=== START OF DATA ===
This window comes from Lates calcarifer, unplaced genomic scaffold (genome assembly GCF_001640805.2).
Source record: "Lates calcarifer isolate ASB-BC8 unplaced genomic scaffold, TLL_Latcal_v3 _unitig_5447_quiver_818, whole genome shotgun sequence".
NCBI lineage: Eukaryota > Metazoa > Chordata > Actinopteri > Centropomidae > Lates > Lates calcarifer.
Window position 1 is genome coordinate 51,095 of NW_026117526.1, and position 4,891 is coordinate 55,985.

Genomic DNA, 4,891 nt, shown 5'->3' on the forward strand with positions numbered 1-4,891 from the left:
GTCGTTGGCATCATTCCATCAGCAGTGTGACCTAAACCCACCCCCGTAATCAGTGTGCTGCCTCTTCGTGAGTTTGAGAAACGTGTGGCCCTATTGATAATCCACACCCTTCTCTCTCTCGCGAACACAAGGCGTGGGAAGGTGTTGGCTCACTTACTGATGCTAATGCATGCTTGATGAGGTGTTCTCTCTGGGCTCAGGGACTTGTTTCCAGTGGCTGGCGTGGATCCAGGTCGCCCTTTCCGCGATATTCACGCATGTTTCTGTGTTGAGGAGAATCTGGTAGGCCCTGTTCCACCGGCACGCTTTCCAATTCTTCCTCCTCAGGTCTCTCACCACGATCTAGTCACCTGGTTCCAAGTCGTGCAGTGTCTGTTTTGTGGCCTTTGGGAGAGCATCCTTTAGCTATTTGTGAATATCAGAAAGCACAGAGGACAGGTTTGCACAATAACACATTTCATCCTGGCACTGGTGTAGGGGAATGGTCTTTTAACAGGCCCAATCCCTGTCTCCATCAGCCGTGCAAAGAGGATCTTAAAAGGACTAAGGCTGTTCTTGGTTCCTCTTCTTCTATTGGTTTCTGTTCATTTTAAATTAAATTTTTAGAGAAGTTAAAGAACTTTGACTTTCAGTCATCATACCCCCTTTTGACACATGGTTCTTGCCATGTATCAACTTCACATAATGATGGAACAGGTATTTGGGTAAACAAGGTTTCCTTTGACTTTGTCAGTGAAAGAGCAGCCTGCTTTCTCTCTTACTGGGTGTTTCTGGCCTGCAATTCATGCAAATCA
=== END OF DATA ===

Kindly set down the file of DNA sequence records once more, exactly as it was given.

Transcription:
This window comes from Lates calcarifer, unplaced genomic scaffold (genome assembly GCF_001640805.2).
Source record: "Lates calcarifer isolate ASB-BC8 unplaced genomic scaffold, TLL_Latcal_v3 _unitig_5447_quiver_818, whole genome shotgun sequence".
NCBI lineage: Eukaryota > Metazoa > Chordata > Actinopteri > Centropomidae > Lates > Lates calcarifer.
Window position 1 is genome coordinate 51,095 of NW_026117526.1, and position 4,891 is coordinate 55,985.

Genomic DNA, 4,891 nt, shown 5'->3' on the forward strand with positions numbered 1-4,891 from the left:
GTCGTTGGCATCATTCCATCAGCAGTGTGACCTAAACCCACCCCCGTAATCAGTGTGCTGCCTCTTCGTGAGTTTGAGAAACGTGTGGCCCTATTGATAATCCACACCCTTCTCTCTCTCGCGAACACAAGGCGTGGGAAGGTGTTGGCTCACTTACTGATGCTAATGCATGCTTGATGAGGTGTTCTCTCTGGGCTCAGGGACTTGTTTCCAGTGGCTGGCGTGGATCCAGGTCGCCCTTTCCGCGATATTCACGCATGTTTCTGTGTTGAGGAGAATCTGGTAGGCCCTGTTCCACCGGCACGCTTTCCAATTCTTCCTCCTCAGGTCTCTCACCACGATCTAGTCACCTGGTTCCAAGTCGTGCAGTGTCTGTTTTGTGGCCTTTGGGAGAGCATCCTTTAGCTATTTGTGAATATCAGAAAGCACAGAGGACAGGTTTGCACAATAACACATTTCATCCTGGCACTGGTGTAGGGGAATGGTCTTTTAACAGGCCCAATCCCTGTCTCCATCAGCCGTGCAAAGAGGATCTTAAAAGGACTAAGGCTGTTCTTGGTTCCTCTTCTTCTATTGGTTTCTGTTCATTTTAAATTAAATTTTTAGAGAAGTTAAAGAACTTTGACTTTCAGTCATCATACCCCCTTTTGACACATGGTTCTTGCCATGTATCAACTTCACATAATGATGGAACAGGTATTTGGGTAAACAAGGTTTCCTTTGACTTTGTCAGTGAAAGAGCAGCCTGCTTTCTCTCTTACTGGGTGTTTCTGGCCTGCAATTCATGCAAATCA